For me, the smell of freshly brewed coffee is the equivalent of a comforting, warm hug. Those first few sips hardly disappoint either, as I'm instantly energized to take on the day. But, all good things come to an end after too many caramel-infused cups leave me with a headache.
That's just one example of how complicated my relationship with caffeine can be — and I know I'm not alone in feeling this love-hate connection.
"Genetically, we all metabolize caffeine differently. Although caffeine can help to reduce headaches (by restricting inflammation!), it can also bring one on by its impact of narrowing blood vessels in the brain," Kristin Kirkpatrick, MS, RDN, a Clear Probiotics scientific advisor and the president of KAK Consulting, says.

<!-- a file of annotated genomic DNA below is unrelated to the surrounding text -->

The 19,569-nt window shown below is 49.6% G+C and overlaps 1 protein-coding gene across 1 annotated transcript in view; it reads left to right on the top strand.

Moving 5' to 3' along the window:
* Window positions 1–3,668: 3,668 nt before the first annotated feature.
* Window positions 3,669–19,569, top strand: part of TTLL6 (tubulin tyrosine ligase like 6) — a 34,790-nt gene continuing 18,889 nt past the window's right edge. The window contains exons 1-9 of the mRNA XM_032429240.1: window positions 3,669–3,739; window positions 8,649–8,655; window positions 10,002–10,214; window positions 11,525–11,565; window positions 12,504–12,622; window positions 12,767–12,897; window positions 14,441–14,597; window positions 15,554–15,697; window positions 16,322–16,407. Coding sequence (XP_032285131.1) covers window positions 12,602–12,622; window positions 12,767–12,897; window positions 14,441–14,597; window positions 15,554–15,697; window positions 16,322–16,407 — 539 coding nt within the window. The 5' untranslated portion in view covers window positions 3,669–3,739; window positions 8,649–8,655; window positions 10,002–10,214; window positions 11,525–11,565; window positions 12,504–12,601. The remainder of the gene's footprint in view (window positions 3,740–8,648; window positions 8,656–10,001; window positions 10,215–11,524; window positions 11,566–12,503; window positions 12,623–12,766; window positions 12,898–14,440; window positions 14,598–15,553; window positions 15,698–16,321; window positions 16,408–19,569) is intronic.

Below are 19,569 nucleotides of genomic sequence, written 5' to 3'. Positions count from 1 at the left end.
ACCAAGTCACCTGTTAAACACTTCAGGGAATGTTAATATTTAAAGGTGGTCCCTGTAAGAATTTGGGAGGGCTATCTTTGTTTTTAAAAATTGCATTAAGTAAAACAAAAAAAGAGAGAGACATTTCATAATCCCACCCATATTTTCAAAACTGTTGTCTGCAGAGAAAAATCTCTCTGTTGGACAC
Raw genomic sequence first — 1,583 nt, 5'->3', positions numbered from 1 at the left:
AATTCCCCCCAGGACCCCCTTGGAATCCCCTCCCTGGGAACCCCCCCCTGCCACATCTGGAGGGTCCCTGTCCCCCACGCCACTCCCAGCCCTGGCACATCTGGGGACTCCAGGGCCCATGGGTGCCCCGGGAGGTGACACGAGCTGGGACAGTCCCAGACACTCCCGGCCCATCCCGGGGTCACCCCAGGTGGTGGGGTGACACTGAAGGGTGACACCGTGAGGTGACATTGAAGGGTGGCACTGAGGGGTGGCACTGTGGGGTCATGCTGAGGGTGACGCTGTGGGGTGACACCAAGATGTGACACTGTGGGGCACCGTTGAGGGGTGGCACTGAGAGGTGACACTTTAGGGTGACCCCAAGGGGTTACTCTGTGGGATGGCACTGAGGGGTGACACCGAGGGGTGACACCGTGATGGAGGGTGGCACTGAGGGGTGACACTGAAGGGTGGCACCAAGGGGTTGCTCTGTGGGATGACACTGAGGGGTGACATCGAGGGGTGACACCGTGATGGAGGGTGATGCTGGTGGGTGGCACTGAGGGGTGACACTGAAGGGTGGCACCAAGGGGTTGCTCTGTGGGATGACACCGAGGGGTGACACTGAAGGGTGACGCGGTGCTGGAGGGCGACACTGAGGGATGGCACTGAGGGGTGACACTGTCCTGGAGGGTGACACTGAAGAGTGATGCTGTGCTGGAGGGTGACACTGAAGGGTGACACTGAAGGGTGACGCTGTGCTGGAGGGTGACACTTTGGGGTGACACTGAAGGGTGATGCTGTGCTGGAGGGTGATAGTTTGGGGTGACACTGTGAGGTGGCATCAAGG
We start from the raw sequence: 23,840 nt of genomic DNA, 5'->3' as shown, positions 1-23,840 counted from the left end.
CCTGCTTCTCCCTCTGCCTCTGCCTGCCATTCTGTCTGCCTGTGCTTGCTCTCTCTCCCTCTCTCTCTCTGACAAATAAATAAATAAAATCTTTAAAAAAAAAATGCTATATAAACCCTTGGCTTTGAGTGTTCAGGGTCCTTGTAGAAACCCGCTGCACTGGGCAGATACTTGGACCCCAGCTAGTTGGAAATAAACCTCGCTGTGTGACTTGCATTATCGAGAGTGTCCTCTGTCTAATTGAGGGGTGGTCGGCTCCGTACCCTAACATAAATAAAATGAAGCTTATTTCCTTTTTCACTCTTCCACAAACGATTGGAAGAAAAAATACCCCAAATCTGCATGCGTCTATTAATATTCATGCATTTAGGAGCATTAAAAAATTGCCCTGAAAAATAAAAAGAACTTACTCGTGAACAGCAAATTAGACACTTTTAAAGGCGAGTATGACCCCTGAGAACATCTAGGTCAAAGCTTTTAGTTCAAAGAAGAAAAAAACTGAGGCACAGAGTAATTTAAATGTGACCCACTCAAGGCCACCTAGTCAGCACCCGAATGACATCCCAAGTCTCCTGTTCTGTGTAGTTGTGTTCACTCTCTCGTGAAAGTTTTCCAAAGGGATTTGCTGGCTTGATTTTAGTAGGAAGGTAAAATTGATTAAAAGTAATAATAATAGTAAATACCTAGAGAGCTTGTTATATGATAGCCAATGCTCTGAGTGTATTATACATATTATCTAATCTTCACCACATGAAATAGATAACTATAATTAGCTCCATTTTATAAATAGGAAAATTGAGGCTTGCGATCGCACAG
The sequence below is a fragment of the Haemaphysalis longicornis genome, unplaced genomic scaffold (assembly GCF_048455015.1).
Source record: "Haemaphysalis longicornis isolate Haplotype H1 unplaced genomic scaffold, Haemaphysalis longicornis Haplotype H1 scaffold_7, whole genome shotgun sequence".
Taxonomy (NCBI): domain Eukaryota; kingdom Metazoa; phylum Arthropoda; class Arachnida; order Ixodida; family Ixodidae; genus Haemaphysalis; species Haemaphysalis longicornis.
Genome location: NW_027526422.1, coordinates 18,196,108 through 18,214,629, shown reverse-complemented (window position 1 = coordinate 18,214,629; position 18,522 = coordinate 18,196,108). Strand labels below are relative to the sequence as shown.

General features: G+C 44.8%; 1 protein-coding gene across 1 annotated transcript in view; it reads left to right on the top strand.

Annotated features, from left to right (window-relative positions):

The amount of sleep you're getting, your diet, if you're prone to migraines, and your water intake directly influences your caffeine-headache vulnerability, she adds. That's why talking to a doctor about your lifestyle and how quickly your body metabolizes caffeine are important steps towards feeling better.
Depending on the medications you take, adding caffeine into the mix can encourage migraines, too — which is another topic worth discussing with a medical professional.
One thing is for sure: it takes some trial-and-error (under your doctor's guidance) to truly understand how caffeine impacts your life and how to adjust accordingly.
"Any amount of caffeine will provide some alertness, so I often tell my patients who get headaches to limit their consumption to safer levels (about 400 mg a day) and to space out their cups," Kirkpatrick says.
"For example, if someone wants about four cups a day, space out every three hours. Or if two cups, then having one cup in the [morning] and one cup in the afternoon."
If you're going above that 400 mg a day quota (your sugary beverage add-ins could be part of that problem!), it could be best to scale back and see how you feel.
The American Migraine Foundation says that strategicalRead More – Source